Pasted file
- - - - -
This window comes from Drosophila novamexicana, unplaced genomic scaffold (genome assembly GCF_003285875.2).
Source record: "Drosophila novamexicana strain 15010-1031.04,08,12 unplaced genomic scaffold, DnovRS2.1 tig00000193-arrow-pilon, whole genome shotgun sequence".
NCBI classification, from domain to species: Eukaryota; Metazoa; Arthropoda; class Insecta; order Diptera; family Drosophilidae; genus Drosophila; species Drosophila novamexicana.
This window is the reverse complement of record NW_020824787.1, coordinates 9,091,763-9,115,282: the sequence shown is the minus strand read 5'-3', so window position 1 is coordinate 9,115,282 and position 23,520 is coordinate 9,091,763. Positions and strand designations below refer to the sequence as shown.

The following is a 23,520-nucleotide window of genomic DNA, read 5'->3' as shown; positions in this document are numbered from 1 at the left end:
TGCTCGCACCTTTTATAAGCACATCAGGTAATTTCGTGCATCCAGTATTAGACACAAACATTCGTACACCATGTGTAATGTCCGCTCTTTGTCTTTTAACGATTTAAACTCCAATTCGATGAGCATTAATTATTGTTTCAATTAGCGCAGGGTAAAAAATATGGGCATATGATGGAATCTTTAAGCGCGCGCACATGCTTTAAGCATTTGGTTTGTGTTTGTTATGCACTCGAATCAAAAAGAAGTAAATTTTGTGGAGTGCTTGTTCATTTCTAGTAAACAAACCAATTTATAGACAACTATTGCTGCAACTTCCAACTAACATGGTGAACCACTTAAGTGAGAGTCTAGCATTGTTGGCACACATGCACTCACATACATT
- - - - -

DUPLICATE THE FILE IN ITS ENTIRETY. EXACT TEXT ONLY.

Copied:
This window comes from Drosophila novamexicana, unplaced genomic scaffold (genome assembly GCF_003285875.2).
Source record: "Drosophila novamexicana strain 15010-1031.04,08,12 unplaced genomic scaffold, DnovRS2.1 tig00000193-arrow-pilon, whole genome shotgun sequence".
NCBI classification, from domain to species: Eukaryota; Metazoa; Arthropoda; class Insecta; order Diptera; family Drosophilidae; genus Drosophila; species Drosophila novamexicana.
This window is the reverse complement of record NW_020824787.1, coordinates 9,091,763-9,115,282: the sequence shown is the minus strand read 5'-3', so window position 1 is coordinate 9,115,282 and position 23,520 is coordinate 9,091,763. Positions and strand designations below refer to the sequence as shown.

The following is a 23,520-nucleotide window of genomic DNA, read 5'->3' as shown; positions in this document are numbered from 1 at the left end:
TGCTCGCACCTTTTATAAGCACATCAGGTAATTTCGTGCATCCAGTATTAGACACAAACATTCGTACACCATGTGTAATGTCCGCTCTTTGTCTTTTAACGATTTAAACTCCAATTCGATGAGCATTAATTATTGTTTCAATTAGCGCAGGGTAAAAAATATGGGCATATGATGGAATCTTTAAGCGCGCGCACATGCTTTAAGCATTTGGTTTGTGTTTGTTATGCACTCGAATCAAAAAGAAGTAAATTTTGTGGAGTGCTTGTTCATTTCTAGTAAACAAACCAATTTATAGACAACTATTGCTGCAACTTCCAACTAACATGGTGAACCACTTAAGTGAGAGTCTAGCATTGTTGGCACACATGCACTCACATACATT